Repressing Social Movements

Amory Starr, Luis Fernandez, and Christian Scholl, Shutting Down the Streets: Political Violence and Social Control in the Global Era (New York: New York University Press, 2011), 207 pages, $23.00, paperback.

Shutting Down the Streets is not an ivory-tower book, situated a safe distance from its subject; the first appendix lists the seventeen anti-globalization summit protests which were directly observed by the book’s authors. And just as the authors were participants and not just spectators, they also refrain from merely presenting a comparative analysis of policing and repression at these summits. Examining the existing academic literature on social control, dissent, and social movements, they argue that existing works on repression mainly concentrate on protest policing. Instead they aim to develop a broader framework that examines social control by extending the object of analysis from the policing of protest events to the effects of social control on dissent, while also arguing that the unit of analysis needs to be changed from individual protests to the wider one of social movements. Repression then is not just police violence and coercion at protests but also includes a host of other methods of “soft” repression, such as psyops (psychological operations), infiltration, and surveillance.… | more |

Implosion of the European System

Majority opinion in Europe holds that Europe has all it takes to become an economic and political power comparable to, and consequently independent of, the United States…. I believe that Europe suffers from three major handicaps that rule out such a comparison. First of all, the northern part of the American continent…is endowed with natural resources incomparably greater than the part of Europe to the west of Russia…. Secondly, Europe is made up of a good number of historically distinct nations whose diversity of political cultures…has sufficient weight to exclude recognition of a “European people”… In the third place…capitalist development in Europe was and remains uneven, whereas American capitalism has developed in a fairly uniform way throughout the northern American area, at least since the Civil War. Europe, to the west of historic Russia…is composed of three unequally developed sets of capitalist societies.… | more |

"An authoritative account of how the Polish transformation betrayed the Polish working class and its aspirations."
—Jan Toporowski, SOAS, University of London

From Solidarity to Sellout

The Restoration of Capitalism in Poland

In the 1980s and 90s, renowned Polish economist Tadeusz Kowalik played a leading role in the Solidarity movement, struggling alongside workers for an alternative to “really-existing socialism” that was cooperative and controlled by the workers themselves. In the ensuing two decades, “really-existing” socialism has collapsed, capitalism has been restored, and Poland is now among the most unequal countries in the world. Kowalik asks, how could this happen in a country that once had the largest and most militant labor movement in Europe?… | more |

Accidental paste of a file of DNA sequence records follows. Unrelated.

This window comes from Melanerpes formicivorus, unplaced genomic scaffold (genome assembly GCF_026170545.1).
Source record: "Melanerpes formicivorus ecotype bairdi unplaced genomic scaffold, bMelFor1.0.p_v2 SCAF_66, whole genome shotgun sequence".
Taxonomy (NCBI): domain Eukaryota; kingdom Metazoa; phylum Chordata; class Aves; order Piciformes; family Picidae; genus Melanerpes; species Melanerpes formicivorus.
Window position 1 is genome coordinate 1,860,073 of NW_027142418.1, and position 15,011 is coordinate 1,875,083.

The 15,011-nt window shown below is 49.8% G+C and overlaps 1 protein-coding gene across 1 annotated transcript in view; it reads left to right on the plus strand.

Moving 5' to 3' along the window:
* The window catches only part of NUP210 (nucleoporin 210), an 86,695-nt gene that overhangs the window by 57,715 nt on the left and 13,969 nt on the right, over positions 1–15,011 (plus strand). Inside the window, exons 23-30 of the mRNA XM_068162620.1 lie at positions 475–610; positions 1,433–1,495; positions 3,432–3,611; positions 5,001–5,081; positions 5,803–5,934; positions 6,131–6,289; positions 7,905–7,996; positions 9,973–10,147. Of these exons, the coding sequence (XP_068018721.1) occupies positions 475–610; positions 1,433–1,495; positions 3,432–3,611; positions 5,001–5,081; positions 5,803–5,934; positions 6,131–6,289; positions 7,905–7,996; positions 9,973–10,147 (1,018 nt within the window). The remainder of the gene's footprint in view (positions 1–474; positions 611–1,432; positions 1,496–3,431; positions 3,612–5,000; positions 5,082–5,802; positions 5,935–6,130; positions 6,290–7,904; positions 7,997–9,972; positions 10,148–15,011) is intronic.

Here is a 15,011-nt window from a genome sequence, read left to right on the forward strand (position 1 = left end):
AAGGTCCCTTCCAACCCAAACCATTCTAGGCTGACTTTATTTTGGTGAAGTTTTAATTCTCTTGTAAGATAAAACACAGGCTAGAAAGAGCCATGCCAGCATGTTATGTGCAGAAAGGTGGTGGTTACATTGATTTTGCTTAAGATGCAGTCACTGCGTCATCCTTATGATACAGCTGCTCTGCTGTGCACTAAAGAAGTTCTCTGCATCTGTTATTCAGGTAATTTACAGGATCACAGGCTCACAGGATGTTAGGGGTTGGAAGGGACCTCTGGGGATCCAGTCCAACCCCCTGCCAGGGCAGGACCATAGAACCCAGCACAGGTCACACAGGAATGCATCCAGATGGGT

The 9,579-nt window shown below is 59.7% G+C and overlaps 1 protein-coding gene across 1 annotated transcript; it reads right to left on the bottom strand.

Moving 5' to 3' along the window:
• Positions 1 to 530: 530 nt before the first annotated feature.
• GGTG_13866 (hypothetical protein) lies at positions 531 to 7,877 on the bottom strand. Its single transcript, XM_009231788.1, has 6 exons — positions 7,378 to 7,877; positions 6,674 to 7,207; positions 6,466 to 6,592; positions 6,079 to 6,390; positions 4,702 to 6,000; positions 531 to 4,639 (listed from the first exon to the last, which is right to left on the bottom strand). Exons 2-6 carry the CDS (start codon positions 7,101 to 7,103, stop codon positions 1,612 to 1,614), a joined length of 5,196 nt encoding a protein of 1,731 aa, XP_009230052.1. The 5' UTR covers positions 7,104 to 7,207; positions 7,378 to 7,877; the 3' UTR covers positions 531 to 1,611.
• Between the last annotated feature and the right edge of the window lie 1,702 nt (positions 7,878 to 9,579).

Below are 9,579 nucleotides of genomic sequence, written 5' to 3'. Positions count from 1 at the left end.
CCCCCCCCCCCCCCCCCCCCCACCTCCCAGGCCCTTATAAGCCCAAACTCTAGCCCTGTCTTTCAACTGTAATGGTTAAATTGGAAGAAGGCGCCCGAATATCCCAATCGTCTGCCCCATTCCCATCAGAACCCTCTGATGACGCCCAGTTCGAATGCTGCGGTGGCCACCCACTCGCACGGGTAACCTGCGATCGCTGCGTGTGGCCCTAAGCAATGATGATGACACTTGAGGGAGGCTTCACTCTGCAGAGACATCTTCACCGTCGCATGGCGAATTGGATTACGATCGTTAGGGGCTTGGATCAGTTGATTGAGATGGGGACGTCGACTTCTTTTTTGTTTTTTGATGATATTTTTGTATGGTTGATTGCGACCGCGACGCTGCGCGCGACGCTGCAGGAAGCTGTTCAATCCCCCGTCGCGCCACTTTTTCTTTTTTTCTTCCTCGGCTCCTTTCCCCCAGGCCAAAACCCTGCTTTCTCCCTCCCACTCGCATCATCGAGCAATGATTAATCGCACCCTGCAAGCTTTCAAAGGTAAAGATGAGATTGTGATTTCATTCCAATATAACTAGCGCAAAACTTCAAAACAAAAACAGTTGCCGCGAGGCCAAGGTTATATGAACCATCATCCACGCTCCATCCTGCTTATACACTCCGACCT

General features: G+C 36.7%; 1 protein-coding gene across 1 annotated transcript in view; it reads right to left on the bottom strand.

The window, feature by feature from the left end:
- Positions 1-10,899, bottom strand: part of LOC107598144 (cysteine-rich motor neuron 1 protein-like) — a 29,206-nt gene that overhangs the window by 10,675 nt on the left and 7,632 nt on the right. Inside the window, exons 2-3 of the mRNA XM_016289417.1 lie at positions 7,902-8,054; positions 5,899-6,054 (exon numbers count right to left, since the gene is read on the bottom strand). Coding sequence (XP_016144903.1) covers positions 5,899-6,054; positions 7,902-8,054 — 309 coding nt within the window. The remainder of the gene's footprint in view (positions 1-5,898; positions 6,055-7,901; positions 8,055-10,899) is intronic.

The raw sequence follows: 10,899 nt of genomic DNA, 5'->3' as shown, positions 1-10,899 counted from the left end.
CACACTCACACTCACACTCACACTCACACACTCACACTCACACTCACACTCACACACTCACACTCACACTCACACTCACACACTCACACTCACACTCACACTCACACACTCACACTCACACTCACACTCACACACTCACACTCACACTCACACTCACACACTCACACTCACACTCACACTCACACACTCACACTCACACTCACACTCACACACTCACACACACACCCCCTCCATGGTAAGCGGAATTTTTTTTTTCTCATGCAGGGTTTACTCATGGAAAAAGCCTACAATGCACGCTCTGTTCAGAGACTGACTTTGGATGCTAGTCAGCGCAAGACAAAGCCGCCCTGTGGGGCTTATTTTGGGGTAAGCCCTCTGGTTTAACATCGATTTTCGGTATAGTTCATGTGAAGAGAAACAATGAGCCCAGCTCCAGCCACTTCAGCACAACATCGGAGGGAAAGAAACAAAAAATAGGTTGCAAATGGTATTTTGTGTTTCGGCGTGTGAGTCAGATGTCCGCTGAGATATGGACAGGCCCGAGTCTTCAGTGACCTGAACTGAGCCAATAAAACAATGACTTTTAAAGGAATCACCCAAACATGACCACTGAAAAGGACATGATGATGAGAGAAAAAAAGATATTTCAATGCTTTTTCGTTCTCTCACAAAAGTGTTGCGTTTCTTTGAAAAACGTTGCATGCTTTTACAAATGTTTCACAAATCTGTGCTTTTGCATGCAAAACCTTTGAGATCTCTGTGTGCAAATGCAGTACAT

Conduct Hard to Forget

Erich Honecker was the most revolutionary German I had ever known. Every man lives his own time. These are infinitely changing times if they are compared to any former time. I had the privilege of observing his conduct when he was bitterly paying the debt contracted by the one who had sold his soul to the devil for a few swigs of Vodka.… | more |

The 67th anniversary of the victory over Nazi fascism

NO political event can be judged outside of the period and circumstances in which it took place. No one knows even one percent of the fabulous history of human beings, but thanks to this history, we know about events which surpass the limits of the imaginable. The privilege of having known persons, and even places […]… | more |

Welcome to the Desert of Transition!: Post-Socialism, the European Union, and a New Left in the Balkans

Post-Socialism, the European Union, and a New Left in the Balkans

The world’s attention has been on the political transformations in the Middle East, the wave of protests from Tel Aviv to Madrid to Wall Street, and the ongoing Greek crisis. But in the shadow of this unrest, the post-socialist Balkans have been boiling. Protests displaying for the most part social demands broke out throughout 2011 in Romania, Albania, Serbia, Macedonia and, most notably, Croatia. Post-socialist citizens today feel largely excluded from the decision-making process. Most elections have turned out to be little more than a reshuffling of the same political oligarchy with no serious differences in political programs or rhetoric. During the privatization campaigns many lost their jobs, or had labor conditions worsen and pensions evaporate, and most of the guaranteed social benefits (such as free education and health care) have progressively disappeared as well. Neoliberal reforms were portrayed as a necessary part of the EU integration process.… | more |